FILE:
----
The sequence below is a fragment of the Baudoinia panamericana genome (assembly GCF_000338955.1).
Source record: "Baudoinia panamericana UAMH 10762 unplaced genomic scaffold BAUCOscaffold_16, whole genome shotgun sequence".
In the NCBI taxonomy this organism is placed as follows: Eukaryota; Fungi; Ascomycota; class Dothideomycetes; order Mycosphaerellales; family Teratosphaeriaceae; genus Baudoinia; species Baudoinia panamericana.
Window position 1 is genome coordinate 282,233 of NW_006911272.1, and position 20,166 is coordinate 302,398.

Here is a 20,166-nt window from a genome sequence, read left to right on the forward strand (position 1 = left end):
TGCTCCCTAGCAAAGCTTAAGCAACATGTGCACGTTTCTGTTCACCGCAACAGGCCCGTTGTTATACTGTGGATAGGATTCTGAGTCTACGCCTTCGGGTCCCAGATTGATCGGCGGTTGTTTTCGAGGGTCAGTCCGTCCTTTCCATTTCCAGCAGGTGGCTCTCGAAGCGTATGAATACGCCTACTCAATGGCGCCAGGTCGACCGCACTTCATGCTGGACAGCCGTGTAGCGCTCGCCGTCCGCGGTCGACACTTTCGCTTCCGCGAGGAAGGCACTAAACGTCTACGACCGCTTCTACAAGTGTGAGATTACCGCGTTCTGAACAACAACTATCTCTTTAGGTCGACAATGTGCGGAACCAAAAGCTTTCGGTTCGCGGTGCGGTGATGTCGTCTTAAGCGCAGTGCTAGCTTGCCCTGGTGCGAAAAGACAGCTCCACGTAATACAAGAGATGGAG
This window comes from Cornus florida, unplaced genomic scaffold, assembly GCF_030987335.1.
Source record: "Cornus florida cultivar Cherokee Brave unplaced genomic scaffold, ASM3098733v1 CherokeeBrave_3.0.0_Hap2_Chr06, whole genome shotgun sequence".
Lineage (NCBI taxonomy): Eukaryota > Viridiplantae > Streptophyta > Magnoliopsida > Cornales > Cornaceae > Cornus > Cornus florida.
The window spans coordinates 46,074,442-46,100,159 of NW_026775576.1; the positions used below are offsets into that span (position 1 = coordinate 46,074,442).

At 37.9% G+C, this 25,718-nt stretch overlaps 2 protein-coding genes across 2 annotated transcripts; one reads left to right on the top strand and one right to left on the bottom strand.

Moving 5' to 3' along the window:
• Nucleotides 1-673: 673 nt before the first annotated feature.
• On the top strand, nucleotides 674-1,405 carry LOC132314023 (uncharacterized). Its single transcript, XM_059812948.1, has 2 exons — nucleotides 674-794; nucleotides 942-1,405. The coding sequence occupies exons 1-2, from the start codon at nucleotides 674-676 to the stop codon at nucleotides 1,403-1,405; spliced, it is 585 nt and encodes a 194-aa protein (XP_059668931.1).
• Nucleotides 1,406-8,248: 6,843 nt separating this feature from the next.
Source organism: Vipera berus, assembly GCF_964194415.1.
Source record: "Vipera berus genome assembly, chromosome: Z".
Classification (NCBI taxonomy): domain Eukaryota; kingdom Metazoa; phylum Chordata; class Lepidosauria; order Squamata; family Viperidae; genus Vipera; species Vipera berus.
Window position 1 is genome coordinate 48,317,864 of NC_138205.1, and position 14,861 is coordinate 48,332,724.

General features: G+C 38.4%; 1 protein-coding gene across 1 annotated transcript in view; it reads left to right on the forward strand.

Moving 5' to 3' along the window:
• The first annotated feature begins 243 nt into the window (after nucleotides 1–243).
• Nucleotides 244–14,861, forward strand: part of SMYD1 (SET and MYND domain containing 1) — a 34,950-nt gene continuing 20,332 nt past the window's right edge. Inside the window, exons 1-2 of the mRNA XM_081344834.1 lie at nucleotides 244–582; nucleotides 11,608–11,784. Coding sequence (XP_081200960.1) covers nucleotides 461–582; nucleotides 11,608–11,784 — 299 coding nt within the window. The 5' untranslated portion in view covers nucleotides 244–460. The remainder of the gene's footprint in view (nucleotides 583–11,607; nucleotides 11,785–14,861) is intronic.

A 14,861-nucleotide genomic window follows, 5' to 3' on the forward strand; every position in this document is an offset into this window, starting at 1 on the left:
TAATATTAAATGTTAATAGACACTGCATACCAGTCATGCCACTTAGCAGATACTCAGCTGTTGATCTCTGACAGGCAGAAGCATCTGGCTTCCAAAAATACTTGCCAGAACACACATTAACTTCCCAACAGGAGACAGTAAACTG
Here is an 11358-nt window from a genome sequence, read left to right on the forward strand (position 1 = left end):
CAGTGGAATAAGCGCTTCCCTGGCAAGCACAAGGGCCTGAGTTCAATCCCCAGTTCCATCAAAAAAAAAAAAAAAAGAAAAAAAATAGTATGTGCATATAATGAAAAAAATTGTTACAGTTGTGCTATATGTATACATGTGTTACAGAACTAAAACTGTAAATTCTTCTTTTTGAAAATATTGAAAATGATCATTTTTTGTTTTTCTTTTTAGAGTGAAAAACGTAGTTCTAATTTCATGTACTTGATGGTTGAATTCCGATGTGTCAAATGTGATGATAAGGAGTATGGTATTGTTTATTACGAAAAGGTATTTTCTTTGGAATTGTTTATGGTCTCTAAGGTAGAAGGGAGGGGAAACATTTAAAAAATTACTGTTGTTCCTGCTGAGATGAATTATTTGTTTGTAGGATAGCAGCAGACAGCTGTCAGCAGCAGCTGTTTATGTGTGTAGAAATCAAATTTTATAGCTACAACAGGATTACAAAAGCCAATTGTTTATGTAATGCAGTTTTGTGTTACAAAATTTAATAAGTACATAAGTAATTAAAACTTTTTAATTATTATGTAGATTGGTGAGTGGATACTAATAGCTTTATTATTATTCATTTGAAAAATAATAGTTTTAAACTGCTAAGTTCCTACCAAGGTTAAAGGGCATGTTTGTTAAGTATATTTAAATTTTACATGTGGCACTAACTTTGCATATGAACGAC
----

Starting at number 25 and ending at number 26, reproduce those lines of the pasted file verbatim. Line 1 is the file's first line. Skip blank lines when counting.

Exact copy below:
TAATATTAAATGTTAATAGACACTGCATACCAGTCATGCCACTTAGCAGATACTCAGCTGTTGATCTCTGACAGGCAGAAGCATCTGGCTTCCAAAAATACTTGCCAGAACACACATTAACTTCCCAACAGGAGACAGTAAACTG
Here is an 11358-nt window from a genome sequence, read left to right on the forward strand (position 1 = left end):